What’s in the “black box” of your school or school system?

Dennis Sparks

Years ago a professor invited me to his office seeking my endorsement of a proposal to solicit a large grant to improve middle school science instruction.

He showed me a large chart on his office wall. In the upper left hand corner was a box that indicated that teachers would be engaged with researchers over many months in designing the curriculum and instructional strategies.

The next box said that the curriculum and strategies would be field tested to determine their effectiveness. The third box pointed out that large numbers of teachers would be trained to use the curriculum and teaching strategies.

An arrow went from that box to a black box with no descriptive words attached to it. And, finally, an arrow went from the black box to a box that concluded that teachers would apply their new knowledge and skill and that student learning would improve.

I asked what the black box meant. The researcher shrugged his shoulders, saying that the box contained all the things that went on in schools that were outside of the researchers’ control but would affect whether teachers actually acquire deep understanding of the curriculum and apply the new practices.

Readers of this blog know the black box contains the elements of school culture (trust, clarity of purpose, etc.) and structure (time for meaningful collaboration, instructional coaching to support implementation, etc.) that determine whether or not innovations are adopted and  student learning improves.

What plans did they have to address that black box?, I asked the researcher. Another shrug, indicating his helplessness in the face of such forces..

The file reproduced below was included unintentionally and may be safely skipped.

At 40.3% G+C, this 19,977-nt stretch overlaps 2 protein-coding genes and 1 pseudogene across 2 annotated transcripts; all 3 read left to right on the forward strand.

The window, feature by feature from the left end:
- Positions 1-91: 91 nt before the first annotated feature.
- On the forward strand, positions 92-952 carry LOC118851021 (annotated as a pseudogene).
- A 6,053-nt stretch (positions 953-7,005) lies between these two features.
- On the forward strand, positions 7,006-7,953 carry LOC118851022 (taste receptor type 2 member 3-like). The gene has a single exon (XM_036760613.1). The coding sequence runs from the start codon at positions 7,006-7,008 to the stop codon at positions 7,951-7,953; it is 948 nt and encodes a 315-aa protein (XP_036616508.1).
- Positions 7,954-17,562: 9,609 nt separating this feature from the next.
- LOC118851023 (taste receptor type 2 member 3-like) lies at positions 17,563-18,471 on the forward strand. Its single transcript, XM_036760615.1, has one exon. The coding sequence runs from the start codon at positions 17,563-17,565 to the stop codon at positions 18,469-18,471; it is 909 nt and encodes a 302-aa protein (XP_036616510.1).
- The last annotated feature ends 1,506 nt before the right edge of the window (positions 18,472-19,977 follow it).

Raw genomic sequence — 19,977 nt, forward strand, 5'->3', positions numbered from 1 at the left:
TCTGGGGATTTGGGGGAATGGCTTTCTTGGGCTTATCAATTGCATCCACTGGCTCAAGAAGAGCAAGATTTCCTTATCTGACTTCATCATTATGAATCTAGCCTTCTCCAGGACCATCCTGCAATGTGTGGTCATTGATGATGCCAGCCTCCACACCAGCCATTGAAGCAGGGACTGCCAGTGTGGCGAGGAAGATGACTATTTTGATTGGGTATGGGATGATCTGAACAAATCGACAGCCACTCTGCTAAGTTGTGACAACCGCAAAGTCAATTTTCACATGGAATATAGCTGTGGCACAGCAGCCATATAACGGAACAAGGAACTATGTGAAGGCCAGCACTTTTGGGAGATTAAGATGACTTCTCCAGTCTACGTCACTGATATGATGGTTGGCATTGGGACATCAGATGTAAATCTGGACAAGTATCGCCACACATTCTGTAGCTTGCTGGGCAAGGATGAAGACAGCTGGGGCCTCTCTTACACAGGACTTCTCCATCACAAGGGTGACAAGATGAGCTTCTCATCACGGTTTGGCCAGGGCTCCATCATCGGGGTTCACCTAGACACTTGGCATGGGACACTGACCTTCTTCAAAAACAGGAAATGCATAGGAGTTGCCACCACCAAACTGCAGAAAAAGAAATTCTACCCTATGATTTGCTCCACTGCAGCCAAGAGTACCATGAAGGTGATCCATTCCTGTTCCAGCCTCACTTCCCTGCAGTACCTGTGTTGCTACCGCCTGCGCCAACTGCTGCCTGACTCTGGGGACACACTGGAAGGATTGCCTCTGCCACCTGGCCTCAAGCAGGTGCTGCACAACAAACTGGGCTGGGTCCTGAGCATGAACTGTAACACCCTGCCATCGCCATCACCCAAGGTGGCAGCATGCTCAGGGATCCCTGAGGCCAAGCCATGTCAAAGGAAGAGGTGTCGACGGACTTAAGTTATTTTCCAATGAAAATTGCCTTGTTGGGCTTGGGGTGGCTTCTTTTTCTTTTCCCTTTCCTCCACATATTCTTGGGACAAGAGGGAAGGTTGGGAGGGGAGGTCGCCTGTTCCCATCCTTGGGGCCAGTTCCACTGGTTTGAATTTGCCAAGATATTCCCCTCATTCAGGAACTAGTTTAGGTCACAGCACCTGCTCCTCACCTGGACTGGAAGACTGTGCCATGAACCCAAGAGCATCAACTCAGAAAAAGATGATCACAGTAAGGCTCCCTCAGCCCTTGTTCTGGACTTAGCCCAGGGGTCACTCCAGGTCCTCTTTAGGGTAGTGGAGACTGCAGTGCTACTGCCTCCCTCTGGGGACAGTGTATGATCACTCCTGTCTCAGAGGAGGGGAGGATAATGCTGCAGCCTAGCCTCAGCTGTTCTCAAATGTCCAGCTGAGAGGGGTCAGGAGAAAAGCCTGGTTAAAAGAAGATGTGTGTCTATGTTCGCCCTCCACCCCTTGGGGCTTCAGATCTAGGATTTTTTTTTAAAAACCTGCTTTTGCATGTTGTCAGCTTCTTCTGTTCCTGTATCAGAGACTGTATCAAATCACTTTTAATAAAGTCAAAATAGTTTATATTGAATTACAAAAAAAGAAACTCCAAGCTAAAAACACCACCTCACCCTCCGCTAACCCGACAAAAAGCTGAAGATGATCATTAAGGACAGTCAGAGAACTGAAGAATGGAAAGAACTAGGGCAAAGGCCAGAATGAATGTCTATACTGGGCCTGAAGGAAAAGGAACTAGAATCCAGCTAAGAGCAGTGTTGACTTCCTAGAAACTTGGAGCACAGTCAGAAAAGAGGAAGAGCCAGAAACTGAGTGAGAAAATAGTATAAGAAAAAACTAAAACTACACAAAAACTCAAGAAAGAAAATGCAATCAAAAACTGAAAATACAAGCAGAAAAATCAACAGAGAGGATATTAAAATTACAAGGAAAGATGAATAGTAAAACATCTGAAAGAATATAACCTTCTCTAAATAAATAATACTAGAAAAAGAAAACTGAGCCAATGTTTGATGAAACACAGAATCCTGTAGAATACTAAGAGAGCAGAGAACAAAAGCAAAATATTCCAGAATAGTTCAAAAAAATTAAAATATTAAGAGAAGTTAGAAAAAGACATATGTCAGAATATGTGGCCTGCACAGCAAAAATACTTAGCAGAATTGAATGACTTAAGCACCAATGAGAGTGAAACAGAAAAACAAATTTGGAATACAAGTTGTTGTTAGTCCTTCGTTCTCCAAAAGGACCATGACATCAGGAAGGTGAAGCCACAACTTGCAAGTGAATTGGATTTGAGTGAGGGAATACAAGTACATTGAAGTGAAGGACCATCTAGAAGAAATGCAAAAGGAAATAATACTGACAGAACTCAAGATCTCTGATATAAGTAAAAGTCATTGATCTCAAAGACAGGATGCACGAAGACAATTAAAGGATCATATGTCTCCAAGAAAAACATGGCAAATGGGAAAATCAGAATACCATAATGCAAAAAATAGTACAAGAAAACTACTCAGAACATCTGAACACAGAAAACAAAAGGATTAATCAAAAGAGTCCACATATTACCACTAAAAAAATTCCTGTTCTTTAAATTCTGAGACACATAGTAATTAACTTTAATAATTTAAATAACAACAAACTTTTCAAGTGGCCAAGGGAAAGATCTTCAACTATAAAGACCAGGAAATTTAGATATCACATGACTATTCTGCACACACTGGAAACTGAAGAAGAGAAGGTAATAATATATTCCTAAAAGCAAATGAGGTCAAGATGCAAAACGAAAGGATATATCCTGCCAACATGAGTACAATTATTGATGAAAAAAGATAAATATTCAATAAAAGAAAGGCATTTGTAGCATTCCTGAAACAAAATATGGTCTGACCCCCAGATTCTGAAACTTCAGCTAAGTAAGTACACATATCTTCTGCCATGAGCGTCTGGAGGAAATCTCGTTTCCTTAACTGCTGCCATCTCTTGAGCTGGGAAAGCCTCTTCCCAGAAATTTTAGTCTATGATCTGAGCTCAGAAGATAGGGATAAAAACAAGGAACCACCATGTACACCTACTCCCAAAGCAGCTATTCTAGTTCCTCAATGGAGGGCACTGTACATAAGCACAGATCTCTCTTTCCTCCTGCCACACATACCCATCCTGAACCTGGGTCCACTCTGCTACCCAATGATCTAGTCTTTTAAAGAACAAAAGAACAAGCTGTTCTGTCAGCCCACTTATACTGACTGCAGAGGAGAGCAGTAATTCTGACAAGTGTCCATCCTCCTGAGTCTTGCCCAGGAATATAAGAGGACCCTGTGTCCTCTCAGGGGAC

What’s in the “black box” of your school or school system?

4 Responses to “What’s in the “black box” of your school or school system?”

  1. 1 Mike Phillips November 5, 2013 at 6:33 am

    What is in our black box?

    Beliefs that have formed into habits over many years. These beliefs are so much a part of the people within the culture that they do not even realize how these beliefs shape their practice.

    As leaders, building trust while having critical conversations moves staff in a new direction…what are your thoughts about affecting things within the black box?

    • 2 Dennis Sparks November 5, 2013 at 8:53 am

      I think that one of the most powerful ways of affecting the black box is to make its contents visible. That is, name and describe it. And do so over and over again at every opportunity. We human beings have a remarkable capacity to look reality right in the face and deny or minimize it.

      Your comments, Mike, always extend my thinking and are very much appreciated!

  2. 3 Jeffery Robinson November 6, 2013 at 8:00 am

    Dennis, I benefit so much from your quick, digestible, well-placed posts. Thank you.

    As for the discussion about the black box, I found myself thinking about how the other boxes on the flow chart were actions (initiatives) that happen fairly quickly and often with some agreed-upon shared efforts. The contents of black box, on the other hand, require much more time to implement and sometimes with over opposition. And it’s the benefits of the black box activities that have such a strong outcome on the rest of the chart.

    Where are we currently spending our time and efforts? Inside or outside of the black box?

    • 4 Dennis Sparks November 6, 2013 at 8:41 am

      You conclude with an important question, Jeffery – to which places, things, ideas, values, and practices do we devote our time and attention?

      As you point out, what is inside the black box is more complex and challenging than many of the tasks that are outside of it.

      I appreciate your thoughtful comment!

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